In any event, a few good quotes from the article for those that are equally busy and don’t have time to read it all (although you really should). Try inserting the word library every time you see business or brand to get your brain in gear about the underlying message:
“For all its appeal to the young and the wired, Web 2.0 may end up making its greatest impact in business … It’s the biggest change in the organization of the corporation in a century.”
“…the notions behind Web 2.0 clearly hold great potential for businesses — and peril for those that ignore them.”
“It’s also critical for executives to try out these services themselves: Create a MySpace page. Open a Flickr account and upload a few photos. Write a Wikipedia entry. Create a mashup at Ning.com. “The essence of Web 2.0 is experimentation, so they should try things out,”
“”In the end, the brand is owned not just by the people who create it, but by the people who use it.”
“Web 2.0’s essential appeal is empowerment…”
Okay, now I must get back to painstaking task of cobbling together my conference schedule for New Orleans. I have great hopes that by next year at this time ALA will have a proper online conference planner now that they have hired Jenny Levine!
What do Realtors and Librarians have in common?
A lot I think, and I think we need to have more!
Have you noticed those commecials on the radio for Realtors? You might not have, but after you read this, listen for them. Once you notice them, you’ll always hear them.
I have been noticing them for awhile now. They seem to come the AM news stations which I tend to listen to on my way to and from work, or on lunch.
They are commercials basically explaining why you should get a “real” Realtor instead of buying/selling your home for yourself, or through a Real Estate Agent.
Sound familiar yet!?
Where did these ads come from all of a sudden? Why do the Realtors needs ads?
Well, I think that Realtors must have looked around and noticed they have some competition!
- People buying/selling their homes on their own, or
- People using YHD or some other service which maybe doesn’t employ “real” realtors, I’m not sure what the deal is with YHD, but “YHD employs a network of specialists — including lawyers and home inspectors — who handle many home-buying steps. It even has an in-house finance arm. ” from Business Week Online.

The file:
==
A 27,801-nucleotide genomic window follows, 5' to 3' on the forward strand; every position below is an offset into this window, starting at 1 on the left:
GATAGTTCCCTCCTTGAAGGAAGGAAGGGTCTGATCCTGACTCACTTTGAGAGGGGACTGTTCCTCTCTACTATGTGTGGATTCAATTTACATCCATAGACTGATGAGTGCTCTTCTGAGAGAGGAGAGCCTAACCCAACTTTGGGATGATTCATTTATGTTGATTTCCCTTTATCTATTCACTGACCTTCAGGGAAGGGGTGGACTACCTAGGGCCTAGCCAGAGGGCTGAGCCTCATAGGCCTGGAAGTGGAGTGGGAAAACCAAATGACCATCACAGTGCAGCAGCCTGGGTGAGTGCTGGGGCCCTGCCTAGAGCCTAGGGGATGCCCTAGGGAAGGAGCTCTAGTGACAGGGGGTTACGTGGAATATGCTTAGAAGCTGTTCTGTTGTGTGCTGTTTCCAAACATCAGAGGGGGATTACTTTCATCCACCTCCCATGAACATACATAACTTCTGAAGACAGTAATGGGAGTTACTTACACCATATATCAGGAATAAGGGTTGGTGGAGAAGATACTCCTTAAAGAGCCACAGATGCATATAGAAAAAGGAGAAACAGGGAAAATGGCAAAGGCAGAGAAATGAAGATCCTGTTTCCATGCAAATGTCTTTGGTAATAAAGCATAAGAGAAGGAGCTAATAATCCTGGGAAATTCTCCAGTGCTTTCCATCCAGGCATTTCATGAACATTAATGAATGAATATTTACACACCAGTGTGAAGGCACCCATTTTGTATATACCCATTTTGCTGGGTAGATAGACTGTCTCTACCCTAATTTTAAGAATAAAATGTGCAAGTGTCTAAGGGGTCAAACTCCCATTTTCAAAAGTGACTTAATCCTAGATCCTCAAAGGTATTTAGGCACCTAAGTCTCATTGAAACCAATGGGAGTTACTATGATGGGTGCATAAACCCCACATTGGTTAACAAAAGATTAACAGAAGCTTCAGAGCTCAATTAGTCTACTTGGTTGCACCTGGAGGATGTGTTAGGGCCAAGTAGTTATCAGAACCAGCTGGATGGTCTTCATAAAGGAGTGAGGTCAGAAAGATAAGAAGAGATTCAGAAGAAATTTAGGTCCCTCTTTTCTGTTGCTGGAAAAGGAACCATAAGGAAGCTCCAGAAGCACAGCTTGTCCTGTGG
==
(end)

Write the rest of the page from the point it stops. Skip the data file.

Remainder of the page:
- People using Real Estate Agents or other people or just the Internet
They must have decided that they need to educate and to market to their customers why one should choose a “real,” licensed Realtor, rather than anyone/anything else! They must have been losing business!
Sound familiar now!?
WE have competition! WE will lose business!
Who is our competition as libraries and librarians!?
They’ve been around for awhile now and we haven’t really done a good job of speaking up against them.
Our competitors are:
- The Internet
- Those who think they can “do it on their own” without the help of a “real,” licensed professional librarian
- Local governments who think that putting an encyclopedia in every home can replace us
So, how do the ads for Relators help them?
The ads for the realtors mention the National Associaton of Realtors, and say you should check it out to find one in your area before you buy or sell real estate.
Check out their “When is a real estate agent a Realtor?” page:
“When is a Real Estate Agent a REALTOR®?The term REALTOR® is a registered collective membership mark that identifies a real estate professional who is a member of the NATIONAL ASSOCIATION of REALTORS® and subscribes to its strict Code of Ethics.” (emphasis mine)
I am by no means suggesting that we go about attacking the sources of competition – the commercials don’t do that at all. They simply point out that things will be much more difficult and complicated if you don’t use a “real” Realtor.
The ads and the website seek to educate the consumer about the differences between a Real Estate Agent and a Realtor. They point up the benefits of using a “real” Realtor. The ads have “real” people sharing “real” stories in which they learn that next time, they’ll use a “real” Realtor!
I have a personal belief that commercials such as these infiltrate the brain and stay there, subconsiously. A listener may not realize they heard this commercial. Until it comes time to deal with real estate. Maybe, just maybe, they will then have this feeling that they need to use a “real” Realtor.
Wouldn’t it be nice if we could give our consumers that same feeling when they are considering whether to use the Internet, a bookstore, a friend, or don’t even know what to consult, when they have an information need? The feeling/belief that they need a library and/or librarian!